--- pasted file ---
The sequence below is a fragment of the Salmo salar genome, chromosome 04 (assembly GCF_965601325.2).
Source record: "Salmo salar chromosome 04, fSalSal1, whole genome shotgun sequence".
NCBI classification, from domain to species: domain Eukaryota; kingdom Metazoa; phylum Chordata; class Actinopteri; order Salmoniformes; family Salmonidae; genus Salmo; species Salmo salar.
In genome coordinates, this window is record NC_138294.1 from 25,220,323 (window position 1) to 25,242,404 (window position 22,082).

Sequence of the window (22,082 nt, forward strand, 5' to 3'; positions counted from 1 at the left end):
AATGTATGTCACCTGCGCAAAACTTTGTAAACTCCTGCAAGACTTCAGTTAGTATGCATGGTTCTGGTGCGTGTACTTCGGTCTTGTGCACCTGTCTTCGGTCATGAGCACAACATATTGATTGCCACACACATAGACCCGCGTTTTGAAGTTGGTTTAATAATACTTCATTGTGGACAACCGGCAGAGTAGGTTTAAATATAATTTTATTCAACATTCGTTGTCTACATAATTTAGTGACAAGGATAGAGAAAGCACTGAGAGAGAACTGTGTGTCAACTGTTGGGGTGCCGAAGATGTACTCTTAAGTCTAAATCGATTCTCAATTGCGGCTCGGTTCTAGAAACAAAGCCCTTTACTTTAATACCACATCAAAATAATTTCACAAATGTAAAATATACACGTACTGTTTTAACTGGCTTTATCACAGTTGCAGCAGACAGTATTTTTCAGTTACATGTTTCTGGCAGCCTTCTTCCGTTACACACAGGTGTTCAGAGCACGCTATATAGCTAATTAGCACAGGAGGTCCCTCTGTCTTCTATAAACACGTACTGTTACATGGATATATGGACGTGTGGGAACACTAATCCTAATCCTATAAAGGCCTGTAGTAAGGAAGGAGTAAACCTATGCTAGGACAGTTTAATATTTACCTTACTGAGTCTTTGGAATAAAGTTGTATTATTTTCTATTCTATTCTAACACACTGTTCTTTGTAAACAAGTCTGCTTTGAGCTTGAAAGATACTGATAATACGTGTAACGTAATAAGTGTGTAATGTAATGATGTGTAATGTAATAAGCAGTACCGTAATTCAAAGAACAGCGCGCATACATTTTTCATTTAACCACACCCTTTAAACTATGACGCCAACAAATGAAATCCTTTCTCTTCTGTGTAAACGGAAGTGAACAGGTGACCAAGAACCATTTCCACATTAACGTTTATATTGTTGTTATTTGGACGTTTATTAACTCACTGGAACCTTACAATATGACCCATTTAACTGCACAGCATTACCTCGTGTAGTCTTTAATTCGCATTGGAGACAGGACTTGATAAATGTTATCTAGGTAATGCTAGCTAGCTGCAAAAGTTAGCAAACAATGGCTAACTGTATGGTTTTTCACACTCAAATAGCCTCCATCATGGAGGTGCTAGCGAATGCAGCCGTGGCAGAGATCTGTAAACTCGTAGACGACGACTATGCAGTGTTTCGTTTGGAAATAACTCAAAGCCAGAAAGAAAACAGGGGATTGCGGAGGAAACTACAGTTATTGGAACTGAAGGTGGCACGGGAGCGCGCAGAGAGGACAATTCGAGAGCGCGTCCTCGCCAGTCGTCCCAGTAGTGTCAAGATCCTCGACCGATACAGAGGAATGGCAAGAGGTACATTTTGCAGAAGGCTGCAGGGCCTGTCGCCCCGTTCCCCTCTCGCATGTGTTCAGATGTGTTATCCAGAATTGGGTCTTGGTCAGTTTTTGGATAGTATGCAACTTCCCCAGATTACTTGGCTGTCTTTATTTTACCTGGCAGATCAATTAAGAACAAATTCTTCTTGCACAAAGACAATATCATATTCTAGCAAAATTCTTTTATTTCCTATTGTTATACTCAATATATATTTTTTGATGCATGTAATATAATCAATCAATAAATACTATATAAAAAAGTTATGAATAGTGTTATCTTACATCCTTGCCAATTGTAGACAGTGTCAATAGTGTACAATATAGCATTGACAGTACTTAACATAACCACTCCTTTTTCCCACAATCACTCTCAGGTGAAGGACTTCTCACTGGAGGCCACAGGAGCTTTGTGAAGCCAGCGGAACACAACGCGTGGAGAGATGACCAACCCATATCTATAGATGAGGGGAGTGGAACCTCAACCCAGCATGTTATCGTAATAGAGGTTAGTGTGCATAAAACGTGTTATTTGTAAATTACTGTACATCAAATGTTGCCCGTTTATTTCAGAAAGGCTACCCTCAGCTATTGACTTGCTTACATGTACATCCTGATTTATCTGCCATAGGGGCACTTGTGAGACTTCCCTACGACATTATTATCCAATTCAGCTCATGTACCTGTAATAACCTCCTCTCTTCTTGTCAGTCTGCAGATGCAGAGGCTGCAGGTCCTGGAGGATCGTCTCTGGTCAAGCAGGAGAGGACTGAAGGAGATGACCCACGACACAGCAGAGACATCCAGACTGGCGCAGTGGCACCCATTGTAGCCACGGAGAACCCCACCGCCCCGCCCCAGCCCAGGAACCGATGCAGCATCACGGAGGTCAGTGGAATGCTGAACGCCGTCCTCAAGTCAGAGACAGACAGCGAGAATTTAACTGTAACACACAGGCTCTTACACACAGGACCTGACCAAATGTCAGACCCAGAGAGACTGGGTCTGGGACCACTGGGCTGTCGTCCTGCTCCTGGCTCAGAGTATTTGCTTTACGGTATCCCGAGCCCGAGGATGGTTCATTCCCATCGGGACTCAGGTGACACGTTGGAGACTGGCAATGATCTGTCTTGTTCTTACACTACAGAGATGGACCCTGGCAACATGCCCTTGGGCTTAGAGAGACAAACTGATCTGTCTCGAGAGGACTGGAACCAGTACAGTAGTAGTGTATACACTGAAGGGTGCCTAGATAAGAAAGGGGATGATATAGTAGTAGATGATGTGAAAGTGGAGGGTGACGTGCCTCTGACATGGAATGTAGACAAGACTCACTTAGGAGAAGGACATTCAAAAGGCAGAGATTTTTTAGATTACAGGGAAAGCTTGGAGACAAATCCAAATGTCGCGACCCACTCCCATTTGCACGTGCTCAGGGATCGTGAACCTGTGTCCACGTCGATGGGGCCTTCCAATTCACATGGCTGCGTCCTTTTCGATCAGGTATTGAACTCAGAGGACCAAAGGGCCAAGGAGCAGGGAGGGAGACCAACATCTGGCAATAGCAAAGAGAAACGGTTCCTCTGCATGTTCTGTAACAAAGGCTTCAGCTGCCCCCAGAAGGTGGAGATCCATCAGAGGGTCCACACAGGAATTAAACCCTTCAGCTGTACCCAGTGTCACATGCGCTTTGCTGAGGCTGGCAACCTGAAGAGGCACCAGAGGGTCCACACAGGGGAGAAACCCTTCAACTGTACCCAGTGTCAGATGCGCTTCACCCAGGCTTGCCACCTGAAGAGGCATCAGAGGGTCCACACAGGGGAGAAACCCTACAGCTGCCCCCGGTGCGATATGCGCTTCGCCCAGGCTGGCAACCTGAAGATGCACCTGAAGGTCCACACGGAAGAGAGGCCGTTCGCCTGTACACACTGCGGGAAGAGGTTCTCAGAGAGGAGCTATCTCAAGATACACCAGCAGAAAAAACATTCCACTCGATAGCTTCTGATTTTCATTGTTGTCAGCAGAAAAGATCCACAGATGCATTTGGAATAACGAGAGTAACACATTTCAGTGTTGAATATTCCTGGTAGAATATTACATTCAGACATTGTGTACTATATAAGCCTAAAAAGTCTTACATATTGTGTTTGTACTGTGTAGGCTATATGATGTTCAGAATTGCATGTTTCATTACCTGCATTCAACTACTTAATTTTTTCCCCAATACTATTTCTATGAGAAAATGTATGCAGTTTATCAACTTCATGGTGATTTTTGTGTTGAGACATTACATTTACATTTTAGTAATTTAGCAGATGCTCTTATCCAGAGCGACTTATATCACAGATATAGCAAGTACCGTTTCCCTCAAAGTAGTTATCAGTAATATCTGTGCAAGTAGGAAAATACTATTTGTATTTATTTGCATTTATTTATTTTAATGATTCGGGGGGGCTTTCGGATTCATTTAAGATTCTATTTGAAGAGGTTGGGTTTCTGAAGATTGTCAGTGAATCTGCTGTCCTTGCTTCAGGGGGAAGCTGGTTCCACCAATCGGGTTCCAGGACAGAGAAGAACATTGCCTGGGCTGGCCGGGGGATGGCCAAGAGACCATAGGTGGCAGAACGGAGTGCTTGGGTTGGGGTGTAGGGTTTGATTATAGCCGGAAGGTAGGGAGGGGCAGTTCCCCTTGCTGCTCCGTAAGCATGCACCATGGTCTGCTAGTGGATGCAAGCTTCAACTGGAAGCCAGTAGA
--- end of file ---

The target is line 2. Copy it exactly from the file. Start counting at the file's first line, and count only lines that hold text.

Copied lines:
Source record: "Salmo salar chromosome 04, fSalSal1, whole genome shotgun sequence".